Archive | May, 2006

>Too civil a liberalism – Pithart on Čapek and Peroutka.

I also read an interesting essay-ette by Petr Pithart on the interwar liberalism of Čapek and Peroutka. This argues, Pithart, was very much at odds with Masaryk’s view of politics as rooted in morality and his religious-based view of Czech history, despite these writers close alignment with Prague Castle. Their, error, Pithart claims was to see the (growth of) liberalism as ‘self-evident’ in a society, where it lacked cultural and social roots and where – given the unstable geo-political climate and the rise of totalitarian ideologies of the time – these would never be put down. They promoted an intellectual politics of ‘patient and prudent cultivation [of liberalism] in a country where history cuts a deep furrow’ (282)

M. Znoj, J. Havránek and M. Sekera (eds.), Český liberalismus: texty a osobnosti Prague: Torst, 1995, pp. 279-82.

>Dissident ideas and the fall of communism

>Read two interesting articles by Alan Renwick in the small hours, both looking at the role of dissident ideas in the fall of communism in Eastern Europe. The first makes the long overdue point that East European dissent was often not as ‘anti-political’ or as straightforwardly ‘anti-political’ as much of the literature on post-communist politics suggests, in attributing the failure of dissident-politician and popular disengagement to the legacy of dissent. The hallmarks of anti-politics are defined following Linz and Stepan as inter alia a stress on the ethical nation as actor; a denial of internal difference; a rejection of interests for ethics as the basis of politics; an absolutist moral rejection of compromise; a rejection of both the institutions of the communist state and the political sphere per se (any institutions).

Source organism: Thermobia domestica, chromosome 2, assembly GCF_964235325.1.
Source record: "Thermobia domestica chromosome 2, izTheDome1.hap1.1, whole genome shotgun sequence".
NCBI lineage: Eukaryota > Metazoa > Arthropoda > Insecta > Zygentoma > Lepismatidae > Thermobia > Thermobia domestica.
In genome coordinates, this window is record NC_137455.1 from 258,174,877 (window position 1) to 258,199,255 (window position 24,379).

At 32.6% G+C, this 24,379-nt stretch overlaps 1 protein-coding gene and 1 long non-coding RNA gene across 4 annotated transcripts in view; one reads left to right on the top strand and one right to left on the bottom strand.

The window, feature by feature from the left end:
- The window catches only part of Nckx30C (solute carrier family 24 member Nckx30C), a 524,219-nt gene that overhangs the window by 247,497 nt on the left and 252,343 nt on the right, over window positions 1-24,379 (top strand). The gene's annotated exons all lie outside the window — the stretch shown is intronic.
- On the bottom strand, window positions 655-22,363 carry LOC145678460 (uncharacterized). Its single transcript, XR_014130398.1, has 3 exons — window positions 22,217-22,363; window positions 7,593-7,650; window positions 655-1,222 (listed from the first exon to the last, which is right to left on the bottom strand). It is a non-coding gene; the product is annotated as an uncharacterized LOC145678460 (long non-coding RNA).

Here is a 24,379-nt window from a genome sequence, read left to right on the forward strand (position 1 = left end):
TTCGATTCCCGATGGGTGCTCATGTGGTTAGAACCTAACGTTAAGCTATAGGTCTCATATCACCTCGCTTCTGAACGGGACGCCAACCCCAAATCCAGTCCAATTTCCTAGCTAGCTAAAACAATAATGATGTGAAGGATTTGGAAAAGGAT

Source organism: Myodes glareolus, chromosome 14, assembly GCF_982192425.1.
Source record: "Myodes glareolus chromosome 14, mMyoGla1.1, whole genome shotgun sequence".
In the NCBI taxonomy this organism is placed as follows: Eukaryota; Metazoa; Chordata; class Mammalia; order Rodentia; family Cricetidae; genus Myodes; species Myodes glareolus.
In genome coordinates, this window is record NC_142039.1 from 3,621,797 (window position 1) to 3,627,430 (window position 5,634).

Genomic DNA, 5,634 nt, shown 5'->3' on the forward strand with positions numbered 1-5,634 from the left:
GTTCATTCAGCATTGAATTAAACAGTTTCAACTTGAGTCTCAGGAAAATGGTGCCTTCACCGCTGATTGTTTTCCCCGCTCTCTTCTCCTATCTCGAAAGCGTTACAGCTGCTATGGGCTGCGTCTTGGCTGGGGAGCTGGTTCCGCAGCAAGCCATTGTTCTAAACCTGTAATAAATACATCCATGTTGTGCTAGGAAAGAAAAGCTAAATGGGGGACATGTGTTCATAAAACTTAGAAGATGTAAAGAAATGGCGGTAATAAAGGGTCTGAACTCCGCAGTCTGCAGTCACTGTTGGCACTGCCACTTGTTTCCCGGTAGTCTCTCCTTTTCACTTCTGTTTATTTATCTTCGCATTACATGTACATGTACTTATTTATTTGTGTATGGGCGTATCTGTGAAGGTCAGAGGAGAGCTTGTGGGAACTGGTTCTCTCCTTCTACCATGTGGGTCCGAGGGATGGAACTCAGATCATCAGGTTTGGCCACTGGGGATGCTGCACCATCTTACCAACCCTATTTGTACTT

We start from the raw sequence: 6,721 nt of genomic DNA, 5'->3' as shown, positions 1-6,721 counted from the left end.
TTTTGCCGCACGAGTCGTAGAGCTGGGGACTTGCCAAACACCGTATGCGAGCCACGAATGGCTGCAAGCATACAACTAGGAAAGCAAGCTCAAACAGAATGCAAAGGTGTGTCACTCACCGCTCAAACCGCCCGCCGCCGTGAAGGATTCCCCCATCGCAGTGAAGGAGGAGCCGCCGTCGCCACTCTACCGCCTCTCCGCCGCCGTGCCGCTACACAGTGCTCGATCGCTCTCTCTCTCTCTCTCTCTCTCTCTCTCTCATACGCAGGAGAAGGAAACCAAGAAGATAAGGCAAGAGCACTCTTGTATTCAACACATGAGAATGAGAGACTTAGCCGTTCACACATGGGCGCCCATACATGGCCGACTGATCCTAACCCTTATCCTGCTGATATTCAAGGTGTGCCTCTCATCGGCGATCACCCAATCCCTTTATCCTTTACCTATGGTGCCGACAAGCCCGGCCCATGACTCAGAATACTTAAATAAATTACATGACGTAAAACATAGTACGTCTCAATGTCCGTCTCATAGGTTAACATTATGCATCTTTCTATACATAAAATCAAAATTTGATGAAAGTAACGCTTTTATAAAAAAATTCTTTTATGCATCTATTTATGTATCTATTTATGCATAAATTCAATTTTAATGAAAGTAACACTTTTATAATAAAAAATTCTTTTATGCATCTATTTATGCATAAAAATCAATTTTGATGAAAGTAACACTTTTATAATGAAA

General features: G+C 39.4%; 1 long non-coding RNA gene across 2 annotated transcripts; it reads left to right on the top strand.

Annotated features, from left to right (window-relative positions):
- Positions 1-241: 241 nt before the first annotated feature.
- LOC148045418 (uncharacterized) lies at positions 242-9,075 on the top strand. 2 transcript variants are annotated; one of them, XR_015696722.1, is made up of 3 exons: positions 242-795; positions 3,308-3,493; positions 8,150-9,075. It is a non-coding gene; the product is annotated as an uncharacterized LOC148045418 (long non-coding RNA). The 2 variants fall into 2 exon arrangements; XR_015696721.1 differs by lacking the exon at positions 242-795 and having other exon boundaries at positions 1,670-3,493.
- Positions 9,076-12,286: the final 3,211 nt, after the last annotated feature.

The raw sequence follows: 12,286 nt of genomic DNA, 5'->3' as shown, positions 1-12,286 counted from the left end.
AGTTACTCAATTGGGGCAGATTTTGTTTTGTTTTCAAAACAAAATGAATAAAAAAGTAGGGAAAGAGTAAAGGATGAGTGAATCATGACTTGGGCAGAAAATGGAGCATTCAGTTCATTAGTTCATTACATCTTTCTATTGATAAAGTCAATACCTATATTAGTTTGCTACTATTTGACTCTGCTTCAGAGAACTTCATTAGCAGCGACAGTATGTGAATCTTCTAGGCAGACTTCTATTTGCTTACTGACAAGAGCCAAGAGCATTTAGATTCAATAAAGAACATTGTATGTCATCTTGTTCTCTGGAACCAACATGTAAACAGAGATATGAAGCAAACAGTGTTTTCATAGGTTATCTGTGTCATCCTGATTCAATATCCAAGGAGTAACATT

Renwick identifies a number of sets of strategies: 1) ignoring the party state (intellectual anti-politics proper – rejection of the political sphere per se – and the creation of a parallel polis bypassing (but also ignoring) the regime; 2) engaging the party-state from outside to influence policy (defence of human rights, creation of free forums for debate; creation of pressure/interest group); and 3) entering (and colonizing or taking over) the state to effect political change (co-operation/cooptation; revolution (off the agenda for all but a radical Polish nationalist fringe by 1970s); and political opposition based on a presented counter-programme). This more subtle typology echoes the more historically grounded approach in Wielgohs and Pollacks’s Dissent and Opposition in Communist Eastern Europe, although Renwick achieves a degree of comparison absent in this edited collection.

Only the early stage of Czech dissent, he argues – on the whole rightly, although even in the early state it is far from the whole story – was truly anti-political. Polish and Hungarian dissent was, despite anti-political leanings, in various subtle ways merely anti-communist and used the strategies of pressure group, political opposition although Czech dissident later leapfrogged them to conceive of itself as a political opposition by 1988 inthe Democracy for All manifesto. Not quite ‘a conscious rejection of the Havelian approach of Charter 77’ (316), whose founding Charter was partly drafted by eminently political ex- reform communists)

The article is impressive, but rather oddly overlooks ideological divisions within dissent and, while impressive in drawing on both Polish and Hungarian languages sources, is much weaker on the Czech case. It also tends to rather brutally pigeonhole different thinkers ignoring their ambiguity, inconsistency and learning over time – Havel is not only the theorist of anti-politics, but also the drafter of Democracy for All… As President in 1990, he doesn’t like parties and doesn’t like the state or politics much either, but can hardly deny them and no longer does

Its distinction between strategies of ignoring the state and engaging the state also seems to muddy the waters between the political and anti-political slightly – the difference between types of strategy Renwick argues is that the former ‘proposed no mechanisms by which their activities might influence the state. Indeed they evinced no interest in such mechanisms: their overwhelming concern was with the condition of society’ (292). This seems a rather arbitrary distinction. It also suggests that in certain situations dissidents might ignore the party-state but maintain an intellectual commitment to politics in some form – this is the view of Benda’s famous, but not often read, ‘parallel polis’ essay, but a strategy forced by the realities of repression in Czechoslovakia.